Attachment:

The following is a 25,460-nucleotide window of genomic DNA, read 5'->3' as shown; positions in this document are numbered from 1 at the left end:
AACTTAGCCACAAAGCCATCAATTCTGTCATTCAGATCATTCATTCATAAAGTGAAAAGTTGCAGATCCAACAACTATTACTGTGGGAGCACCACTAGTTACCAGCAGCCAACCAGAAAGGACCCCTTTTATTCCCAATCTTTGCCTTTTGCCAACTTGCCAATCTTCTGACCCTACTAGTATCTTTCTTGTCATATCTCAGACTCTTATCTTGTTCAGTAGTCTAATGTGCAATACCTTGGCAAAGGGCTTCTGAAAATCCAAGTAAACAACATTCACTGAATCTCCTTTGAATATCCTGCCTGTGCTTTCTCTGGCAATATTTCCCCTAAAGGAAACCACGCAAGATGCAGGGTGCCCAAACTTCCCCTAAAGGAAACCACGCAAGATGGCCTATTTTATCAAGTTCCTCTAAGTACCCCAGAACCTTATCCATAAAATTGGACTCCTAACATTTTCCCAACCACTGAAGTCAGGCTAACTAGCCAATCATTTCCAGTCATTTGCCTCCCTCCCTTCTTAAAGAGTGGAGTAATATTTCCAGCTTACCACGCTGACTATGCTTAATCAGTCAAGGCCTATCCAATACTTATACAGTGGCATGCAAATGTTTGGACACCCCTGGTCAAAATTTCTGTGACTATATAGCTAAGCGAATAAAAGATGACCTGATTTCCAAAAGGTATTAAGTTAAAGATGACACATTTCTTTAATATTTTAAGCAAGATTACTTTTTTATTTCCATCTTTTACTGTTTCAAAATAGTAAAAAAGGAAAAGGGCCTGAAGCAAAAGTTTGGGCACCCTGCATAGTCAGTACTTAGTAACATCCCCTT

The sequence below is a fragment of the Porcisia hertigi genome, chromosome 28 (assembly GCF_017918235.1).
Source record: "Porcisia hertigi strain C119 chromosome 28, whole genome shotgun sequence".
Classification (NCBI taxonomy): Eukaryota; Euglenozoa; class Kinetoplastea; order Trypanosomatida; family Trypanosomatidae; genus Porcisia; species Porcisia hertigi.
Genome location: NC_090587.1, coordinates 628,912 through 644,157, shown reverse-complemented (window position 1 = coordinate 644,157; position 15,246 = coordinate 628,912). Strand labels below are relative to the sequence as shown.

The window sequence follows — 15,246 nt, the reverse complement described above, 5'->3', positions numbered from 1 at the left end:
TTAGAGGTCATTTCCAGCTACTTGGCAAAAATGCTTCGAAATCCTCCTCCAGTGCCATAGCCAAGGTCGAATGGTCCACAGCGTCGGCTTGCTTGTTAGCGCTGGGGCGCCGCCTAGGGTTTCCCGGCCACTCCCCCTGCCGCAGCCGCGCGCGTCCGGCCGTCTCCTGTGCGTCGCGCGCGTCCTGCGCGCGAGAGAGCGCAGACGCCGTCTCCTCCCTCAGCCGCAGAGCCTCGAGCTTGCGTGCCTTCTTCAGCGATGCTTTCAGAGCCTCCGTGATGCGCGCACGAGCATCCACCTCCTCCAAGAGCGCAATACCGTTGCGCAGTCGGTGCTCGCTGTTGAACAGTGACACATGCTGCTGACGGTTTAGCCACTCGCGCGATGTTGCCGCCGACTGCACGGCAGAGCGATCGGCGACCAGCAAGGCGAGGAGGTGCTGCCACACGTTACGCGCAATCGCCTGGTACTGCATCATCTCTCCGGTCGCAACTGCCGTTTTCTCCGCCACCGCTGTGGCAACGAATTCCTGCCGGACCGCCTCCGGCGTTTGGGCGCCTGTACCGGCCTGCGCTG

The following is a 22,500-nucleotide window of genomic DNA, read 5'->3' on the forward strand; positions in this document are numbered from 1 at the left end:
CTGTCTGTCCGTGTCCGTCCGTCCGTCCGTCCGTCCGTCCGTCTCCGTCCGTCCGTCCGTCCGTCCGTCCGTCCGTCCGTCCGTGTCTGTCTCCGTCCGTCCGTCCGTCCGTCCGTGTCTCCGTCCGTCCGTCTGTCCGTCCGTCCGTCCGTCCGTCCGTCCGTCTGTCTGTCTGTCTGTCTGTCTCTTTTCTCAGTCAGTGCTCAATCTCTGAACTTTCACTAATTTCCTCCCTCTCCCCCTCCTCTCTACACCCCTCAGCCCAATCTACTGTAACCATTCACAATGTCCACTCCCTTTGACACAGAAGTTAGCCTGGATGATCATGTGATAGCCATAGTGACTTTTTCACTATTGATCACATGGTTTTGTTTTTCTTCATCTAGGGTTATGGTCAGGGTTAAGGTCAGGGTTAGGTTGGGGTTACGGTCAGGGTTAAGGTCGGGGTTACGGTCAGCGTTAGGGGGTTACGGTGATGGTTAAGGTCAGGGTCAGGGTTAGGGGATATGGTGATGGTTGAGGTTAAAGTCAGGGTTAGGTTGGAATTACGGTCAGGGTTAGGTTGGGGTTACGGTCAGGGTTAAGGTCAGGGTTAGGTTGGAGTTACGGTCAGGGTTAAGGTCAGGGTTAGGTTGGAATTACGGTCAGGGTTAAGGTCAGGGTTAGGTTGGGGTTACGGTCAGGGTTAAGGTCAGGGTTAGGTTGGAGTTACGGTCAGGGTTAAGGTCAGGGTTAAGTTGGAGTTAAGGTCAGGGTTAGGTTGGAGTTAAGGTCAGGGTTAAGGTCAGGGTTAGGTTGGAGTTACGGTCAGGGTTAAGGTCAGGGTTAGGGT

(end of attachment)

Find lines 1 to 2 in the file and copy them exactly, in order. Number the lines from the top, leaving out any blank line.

The following is a 25,460-nucleotide window of genomic DNA, read 5'->3' as shown; positions in this document are numbered from 1 at the left end:
AACTTAGCCACAAAGCCATCAATTCTGTCATTCAGATCATTCATTCATAAAGTGAAAAGTTGCAGATCCAACAACTATTACTGTGGGAGCACCACTAGTTACCAGCAGCCAACCAGAAAGGACCCCTTTTATTCCCAATCTTTGCCTTTTGCCAACTTGCCAATCTTCTGACCCTACTAGTATCTTTCTTGTCATATCTCAGACTCTTATCTTGTTCAGTAGTCTAATGTGCAATACCTTGGCAAAGGGCTTCTGAAAATCCAAGTAAACAACATTCACTGAATCTCCTTTGAATATCCTGCCTGTGCTTTCTCTGGCAATATTTCCCCTAAAGGAAACCACGCAAGATGCAGGGTGCCCAAACTTCCCCTAAAGGAAACCACGCAAGATGGCCTATTTTATCAAGTTCCTCTAAGTACCCCAGAACCTTATCCATAAAATTGGACTCCTAACATTTTCCCAACCACTGAAGTCAGGCTAACTAGCCAATCATTTCCAGTCATTTGCCTCCCTCCCTTCTTAAAGAGTGGAGTAATATTTCCAGCTTACCACGCTGACTATGCTTAATCAGTCAAGGCCTATCCAATACTTATACAGTGGCATGCAAATGTTTGGACACCCCTGGTCAAAATTTCTGTGACTATATAGCTAAGCGAATAAAAGATGACCTGATTTCCAAAAGGTATTAAGTTAAAGATGACACATTTCTTTAATATTTTAAGCAAGATTACTTTTTTATTTCCATCTTTTACTGTTTCAAAATAGTAAAAAAGGAAAAGGGCCTGAAGCAAAAGTTTGGGCACCCTGCATAGTCAGTACTTAGTAACATCCCCTT